The temperatures are highest on average in August, at around 23.2 °C, lowest in January, at around -3.7 °C. Per Japanese census data, the population of Shizukuishi peaked around the year 2000, but has declined since then; the area of present-day Shizukuishi has been inhabited since the earliest times. Archaeologists have found remains dating to the Japanese Paleolithic period; the area come under the control of the Yamato dynasty during the early Heian period under the campaigns of Sakanoue no Tamuramaro, was part of ancient Mutsu Province. The area was a battlefield during the Gosannen War, it came under the control of the Nambu clan, who ruled from Morioka Domain under the Edo period Tokugawa shogunate. In the Meiji period, the villages of Shizukuishi, Gosho and Omyojin within Minami-Iwate District were created on April 1, 1889, with the establishment of the modern municipalities system. Kita-Iwate District and Minami-Iwate Districts merged to form Iwate District on March 29, 1896. Shizukuishi was raised to town status on December 23, 1940.
On April 1, 1955, Shizukuishi merged with Gosho and Omyojin, but lost a portion of its territory in a border adjustment with Morioka City on October 1 of the same year. The All Nippon Airways Flight 58 accident occurred over Shizukuishi on July 30, 1971; the local economy is based on agriculture and seasonal tourism. Koiwai Farm, based in Takizawa, is the largest owned dairy production center in Japan; the farm produces a full range of dairy products distributed throughout the nation. Shizukuishi has ten public elementary schools and one middle schools operated by the town government, one public high school operated by the Iwate Prefectural Board of Education. East Japan Railway Company – Akita Shinkansen Shizukuishi East Japan Railway Company – Tazawako Line Shizukuishi - Harukiba - Akabuchi Japan National Route 46 In winter, numerous ski resorts come to life. Due to the town's rural nature, low income and low population Yoshiaki Tsutsumi, Japan's richest man at the time, was able to build a large ski area and hotel without the kind of "organized opposition of environmentalists" which stymied his plans elsewhere in Japan.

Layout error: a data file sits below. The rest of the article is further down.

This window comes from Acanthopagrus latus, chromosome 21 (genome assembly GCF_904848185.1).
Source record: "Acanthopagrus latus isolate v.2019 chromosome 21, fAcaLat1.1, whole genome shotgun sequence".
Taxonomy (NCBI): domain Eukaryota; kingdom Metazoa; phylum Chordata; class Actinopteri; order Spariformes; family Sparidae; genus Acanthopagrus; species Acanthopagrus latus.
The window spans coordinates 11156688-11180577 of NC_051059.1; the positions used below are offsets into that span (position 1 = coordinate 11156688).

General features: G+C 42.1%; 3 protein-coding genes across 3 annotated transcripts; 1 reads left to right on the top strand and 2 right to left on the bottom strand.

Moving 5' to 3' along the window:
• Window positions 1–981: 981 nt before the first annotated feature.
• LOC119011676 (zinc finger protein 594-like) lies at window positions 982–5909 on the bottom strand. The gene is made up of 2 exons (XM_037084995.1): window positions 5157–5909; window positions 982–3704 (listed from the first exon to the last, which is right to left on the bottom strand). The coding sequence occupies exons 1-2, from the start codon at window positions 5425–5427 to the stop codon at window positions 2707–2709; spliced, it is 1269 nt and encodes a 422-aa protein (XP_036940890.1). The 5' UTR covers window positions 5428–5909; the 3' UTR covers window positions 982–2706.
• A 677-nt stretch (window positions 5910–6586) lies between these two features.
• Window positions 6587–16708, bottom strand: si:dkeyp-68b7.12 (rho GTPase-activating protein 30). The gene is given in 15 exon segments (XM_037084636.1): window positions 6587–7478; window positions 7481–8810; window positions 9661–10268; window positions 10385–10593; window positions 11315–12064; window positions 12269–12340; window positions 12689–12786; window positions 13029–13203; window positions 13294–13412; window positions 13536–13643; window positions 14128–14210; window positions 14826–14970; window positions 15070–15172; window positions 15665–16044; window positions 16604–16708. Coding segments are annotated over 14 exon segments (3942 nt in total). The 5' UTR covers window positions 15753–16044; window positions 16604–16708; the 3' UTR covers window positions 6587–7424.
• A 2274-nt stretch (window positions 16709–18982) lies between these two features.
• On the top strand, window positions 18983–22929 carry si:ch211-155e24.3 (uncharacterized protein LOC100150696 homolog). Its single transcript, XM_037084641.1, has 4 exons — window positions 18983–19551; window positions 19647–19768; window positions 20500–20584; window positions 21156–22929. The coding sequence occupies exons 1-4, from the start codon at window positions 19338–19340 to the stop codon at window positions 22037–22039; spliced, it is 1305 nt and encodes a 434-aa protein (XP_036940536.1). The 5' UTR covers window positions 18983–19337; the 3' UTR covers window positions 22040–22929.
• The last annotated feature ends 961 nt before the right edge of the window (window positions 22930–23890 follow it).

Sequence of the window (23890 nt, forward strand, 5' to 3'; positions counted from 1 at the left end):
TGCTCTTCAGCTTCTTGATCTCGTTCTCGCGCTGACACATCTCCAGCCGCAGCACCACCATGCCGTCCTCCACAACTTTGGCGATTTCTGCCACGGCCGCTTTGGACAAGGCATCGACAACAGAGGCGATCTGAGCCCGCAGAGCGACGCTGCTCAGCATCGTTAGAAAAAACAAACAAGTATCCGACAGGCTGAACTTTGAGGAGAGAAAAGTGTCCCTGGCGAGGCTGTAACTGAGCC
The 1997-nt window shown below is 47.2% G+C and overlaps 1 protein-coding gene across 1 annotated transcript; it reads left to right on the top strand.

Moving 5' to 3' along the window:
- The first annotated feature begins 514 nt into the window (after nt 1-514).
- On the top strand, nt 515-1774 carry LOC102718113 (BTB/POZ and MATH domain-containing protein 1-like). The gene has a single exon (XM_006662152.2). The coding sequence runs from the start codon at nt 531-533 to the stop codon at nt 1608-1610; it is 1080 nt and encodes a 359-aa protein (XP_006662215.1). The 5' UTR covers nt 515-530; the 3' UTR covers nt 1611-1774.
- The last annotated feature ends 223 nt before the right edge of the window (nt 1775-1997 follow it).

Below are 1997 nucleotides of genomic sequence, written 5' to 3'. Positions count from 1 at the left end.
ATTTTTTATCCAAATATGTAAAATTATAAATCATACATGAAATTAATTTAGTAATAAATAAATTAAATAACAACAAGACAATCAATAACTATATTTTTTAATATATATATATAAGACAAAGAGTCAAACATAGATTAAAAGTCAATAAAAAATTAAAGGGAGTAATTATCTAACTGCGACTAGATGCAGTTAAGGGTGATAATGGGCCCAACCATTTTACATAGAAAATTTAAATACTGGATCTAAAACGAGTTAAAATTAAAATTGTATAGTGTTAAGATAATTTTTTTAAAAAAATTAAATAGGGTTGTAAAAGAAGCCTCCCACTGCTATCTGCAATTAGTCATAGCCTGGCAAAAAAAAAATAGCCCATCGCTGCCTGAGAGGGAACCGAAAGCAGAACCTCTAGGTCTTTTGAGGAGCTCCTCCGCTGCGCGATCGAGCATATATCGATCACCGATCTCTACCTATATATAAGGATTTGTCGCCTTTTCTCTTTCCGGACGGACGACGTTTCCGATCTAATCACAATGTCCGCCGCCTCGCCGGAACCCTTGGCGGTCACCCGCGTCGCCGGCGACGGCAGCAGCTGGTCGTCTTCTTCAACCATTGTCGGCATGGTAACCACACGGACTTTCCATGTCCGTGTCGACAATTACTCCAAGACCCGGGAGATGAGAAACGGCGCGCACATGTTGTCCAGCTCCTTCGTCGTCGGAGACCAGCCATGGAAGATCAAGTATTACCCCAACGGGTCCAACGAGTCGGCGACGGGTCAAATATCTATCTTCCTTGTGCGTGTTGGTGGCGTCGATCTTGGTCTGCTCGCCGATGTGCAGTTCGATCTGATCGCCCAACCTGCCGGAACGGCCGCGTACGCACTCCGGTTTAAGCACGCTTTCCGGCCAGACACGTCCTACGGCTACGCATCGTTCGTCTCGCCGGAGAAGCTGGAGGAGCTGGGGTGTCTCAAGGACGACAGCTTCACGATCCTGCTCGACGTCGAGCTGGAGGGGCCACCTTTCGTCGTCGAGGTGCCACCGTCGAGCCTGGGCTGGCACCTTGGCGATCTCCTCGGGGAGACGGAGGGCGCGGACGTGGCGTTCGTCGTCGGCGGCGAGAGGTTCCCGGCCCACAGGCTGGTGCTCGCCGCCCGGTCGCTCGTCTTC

Koiwai Farm is a working tourist attraction. A number of the farm buildings have been named National Tangible Cultural Properties; the farm has been used as a shooting location for television dramas and movies. Every year Koiwai Farm puts on the Koiwai Snow Festival; this festival is noteworthy for its giant snow sculptures. The town is known for its annual hemp festival every year in August which draws "crowds of sightseers". Media related to Shizukuishi, Iwate at Wikimedia Commons Official Website
The Edo period or Tokugawa period is the period between 1603 and 1868 in the history of Japan, when Japanese society was under the rule of the Tokugawa shogunate and the country's 300 regional daimyō. The period was characterized by economic growth, strict social order, isolationist foreign policies, a stable population, "no more wars", popular enjoyment of arts and culture; the shogunate was established in Edo on March 24, 1603, by Tokugawa Ieyasu. The period came to an end with the Meiji Restoration on May 1868, after the fall of Edo. A revolution took place from the time of the Kamakura shogunate, which existed with the Tennō's court, to the Tokugawa, when the samurai became the unchallenged rulers in what historian Edwin O. Reischauer called a "centralized feudal" form of shogunate. Instrumental in the rise of the new-existing bakufu was Tokugawa Ieyasu, the main beneficiary of the achievements of Oda Nobunaga and Toyotomi Hideyoshi. Powerful, Ieyasu profited by his transfer to the rich Kantō area.